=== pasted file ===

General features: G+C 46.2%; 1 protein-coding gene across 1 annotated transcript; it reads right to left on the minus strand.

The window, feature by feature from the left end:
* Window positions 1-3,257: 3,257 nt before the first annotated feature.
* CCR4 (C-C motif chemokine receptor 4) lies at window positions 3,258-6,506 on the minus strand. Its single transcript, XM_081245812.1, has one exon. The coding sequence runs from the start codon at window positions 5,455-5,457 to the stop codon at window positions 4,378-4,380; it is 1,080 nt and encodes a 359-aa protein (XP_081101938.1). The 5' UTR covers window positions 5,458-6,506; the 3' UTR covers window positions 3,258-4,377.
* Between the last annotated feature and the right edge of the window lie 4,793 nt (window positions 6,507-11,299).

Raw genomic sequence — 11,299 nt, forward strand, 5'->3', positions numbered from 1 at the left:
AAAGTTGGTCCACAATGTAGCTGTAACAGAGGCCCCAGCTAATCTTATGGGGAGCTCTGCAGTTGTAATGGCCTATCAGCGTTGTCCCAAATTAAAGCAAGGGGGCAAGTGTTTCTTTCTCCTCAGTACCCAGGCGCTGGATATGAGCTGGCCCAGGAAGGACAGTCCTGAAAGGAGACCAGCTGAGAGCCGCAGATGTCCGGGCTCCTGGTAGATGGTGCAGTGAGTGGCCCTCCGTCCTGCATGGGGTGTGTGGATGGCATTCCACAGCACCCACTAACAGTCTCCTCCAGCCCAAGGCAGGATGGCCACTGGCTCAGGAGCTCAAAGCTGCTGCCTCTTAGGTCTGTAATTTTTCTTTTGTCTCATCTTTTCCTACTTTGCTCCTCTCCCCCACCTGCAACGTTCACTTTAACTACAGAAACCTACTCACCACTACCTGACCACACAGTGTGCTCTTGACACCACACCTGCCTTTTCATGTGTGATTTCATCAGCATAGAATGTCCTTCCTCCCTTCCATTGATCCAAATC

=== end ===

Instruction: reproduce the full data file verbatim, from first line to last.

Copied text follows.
General features: G+C 46.2%; 1 protein-coding gene across 1 annotated transcript; it reads right to left on the minus strand.

The window, feature by feature from the left end:
* Window positions 1-3,257: 3,257 nt before the first annotated feature.
* CCR4 (C-C motif chemokine receptor 4) lies at window positions 3,258-6,506 on the minus strand. Its single transcript, XM_081245812.1, has one exon. The coding sequence runs from the start codon at window positions 5,455-5,457 to the stop codon at window positions 4,378-4,380; it is 1,080 nt and encodes a 359-aa protein (XP_081101938.1). The 5' UTR covers window positions 5,458-6,506; the 3' UTR covers window positions 3,258-4,377.
* Between the last annotated feature and the right edge of the window lie 4,793 nt (window positions 6,507-11,299).

Raw genomic sequence — 11,299 nt, forward strand, 5'->3', positions numbered from 1 at the left:
AAAGTTGGTCCACAATGTAGCTGTAACAGAGGCCCCAGCTAATCTTATGGGGAGCTCTGCAGTTGTAATGGCCTATCAGCGTTGTCCCAAATTAAAGCAAGGGGGCAAGTGTTTCTTTCTCCTCAGTACCCAGGCGCTGGATATGAGCTGGCCCAGGAAGGACAGTCCTGAAAGGAGACCAGCTGAGAGCCGCAGATGTCCGGGCTCCTGGTAGATGGTGCAGTGAGTGGCCCTCCGTCCTGCATGGGGTGTGTGGATGGCATTCCACAGCACCCACTAACAGTCTCCTCCAGCCCAAGGCAGGATGGCCACTGGCTCAGGAGCTCAAAGCTGCTGCCTCTTAGGTCTGTAATTTTTCTTTTGTCTCATCTTTTCCTACTTTGCTCCTCTCCCCCACCTGCAACGTTCACTTTAACTACAGAAACCTACTCACCACTACCTGACCACACAGTGTGCTCTTGACACCACACCTGCCTTTTCATGTGTGATTTCATCAGCATAGAATGTCCTTCCTCCCTTCCATTGATCCAAATC